Home / Politics / Destruction and mines make it difficult for the displaced of Tripoli to return to their homes.

Destruction and mines make it difficult for the displaced of Tripoli to return to their homes.

Large numbers of IDPs in the south of the capital, Tripoli, are still not returning to their homes, those whose house was not destroyed are threatened by the presence of mines laid by the Haftar militias before they were defeated by the Libyan army forces in Operation Volcano of Anger.

We will not take risks

Buildings of Al-Sikka Road, not far from the headquarters of the GNA, are hosting large numbers of displaced people, including “Mohamed Nasruddin , who supports his family of 5 children, stressing that he will not risk returning to his home in Salah Addin.

He says in his speech to the Arraed : “My house is damaged, and the area where my is , is infested with mines, and the military engineering teams are still continuing their efforts.” He added that large numbers of IDPs who fill the buildings live in conditions similar to mine, he said.

While Nasruddin affirms the inability of large numbers of them to carry out maintenance to their homes that were destroyed by the aggression on the capital, he calls on the government to pay attention to the displaced persons, many of whom cannot return to their homes because it is in ruins.

Safe return

The destruction of homes and the proliferation of mines prompted the displaced woman, Widad Aoun, to contribute to the formation of a voluntary committee to arrange a safe return for the displaced, and to report any mines so that they can be removed in order to avoid the danger that threatens them.

“Aoun” stresses in the context of her speech to Arraed that mines are one of the obstacles facing the return of the displaced to their homes, adding that many of the displaced have lost their homes, including a neighbor who had a large part of his house is destroyed , she said.

Aoun says that she is not thinking of returning to her home on Al-Abyar road in Ain Zara after she was displaced from it on the first day of the aggression against the capital, adding that she inspected it and found bullet marks and nasty expressions on his walls.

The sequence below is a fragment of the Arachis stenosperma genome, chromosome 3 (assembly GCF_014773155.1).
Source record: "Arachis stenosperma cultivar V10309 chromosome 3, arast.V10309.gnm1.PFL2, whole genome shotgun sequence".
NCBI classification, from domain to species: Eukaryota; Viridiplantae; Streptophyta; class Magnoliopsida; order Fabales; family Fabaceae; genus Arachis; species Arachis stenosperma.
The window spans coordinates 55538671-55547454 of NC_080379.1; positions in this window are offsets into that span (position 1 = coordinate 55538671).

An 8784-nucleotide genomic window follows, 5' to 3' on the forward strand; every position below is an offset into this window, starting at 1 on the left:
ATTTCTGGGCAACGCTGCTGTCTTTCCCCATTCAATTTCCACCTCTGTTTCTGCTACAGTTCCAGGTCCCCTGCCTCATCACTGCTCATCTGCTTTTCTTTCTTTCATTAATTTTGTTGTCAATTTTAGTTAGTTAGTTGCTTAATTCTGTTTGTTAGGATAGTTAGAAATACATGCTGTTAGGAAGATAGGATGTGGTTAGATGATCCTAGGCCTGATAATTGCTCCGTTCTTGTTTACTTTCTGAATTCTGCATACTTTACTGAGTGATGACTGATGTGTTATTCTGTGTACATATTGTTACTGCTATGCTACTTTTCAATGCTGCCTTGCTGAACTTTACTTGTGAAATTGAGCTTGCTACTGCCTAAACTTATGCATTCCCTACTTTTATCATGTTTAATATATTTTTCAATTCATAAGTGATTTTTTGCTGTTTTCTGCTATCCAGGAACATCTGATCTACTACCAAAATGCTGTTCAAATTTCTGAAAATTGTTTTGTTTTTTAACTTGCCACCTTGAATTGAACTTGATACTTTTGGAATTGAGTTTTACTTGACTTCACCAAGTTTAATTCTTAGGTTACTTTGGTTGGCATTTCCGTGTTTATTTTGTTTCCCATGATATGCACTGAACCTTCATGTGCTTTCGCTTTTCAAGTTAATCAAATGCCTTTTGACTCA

Very soon

Whereas, citizen Mohammed Al-Senussi does not consider returning to his house located in the Al-Hadba region very soon after he was displaced from it in the second month of the aggression on the capital, Tripoli, due to the proliferation of mines and remnants of war.

Al-Senussi, who supports 3 children, told Arraed that he is still displaced in the same area, adding that his house and the neighboring houses were destroyed, and that his neighbors were afraid of returning because of mines, in addition to the interruption of electricity supplies and connections as a result of the war.

“Al-Senussi” concluded his speech that they had not received the support and attention of the state despite their suffering since 14 months ago, calling on the government to provide everything, he said.

not safe

The former head of the crisis committee in the municipality of Ain Zara Miftah Al-Fiqi divided the situation of the displaced to the displaced who returned, and others prevented from returning because of the destruction of their homes or planting of mines in them, stressing that any return of the displaced now is “unsafe”

Al-Fiqi added that mines are still taking lives after they caused the killing of two teams working to dismantle them, and wounding 2 expatriate workers in the red-guest house and Al-Raaibia areas.

“Al-Fiqi” concludes his speech to the Arraed by saying that the removal of mines from the areas of Ain Zara, Alhadba project, Salah Addin, the airport road, Khallet Al-Furjan and wildlife paves the way for a safe return of the displaced people without the presence of anything threatening their lives, according to his speech.

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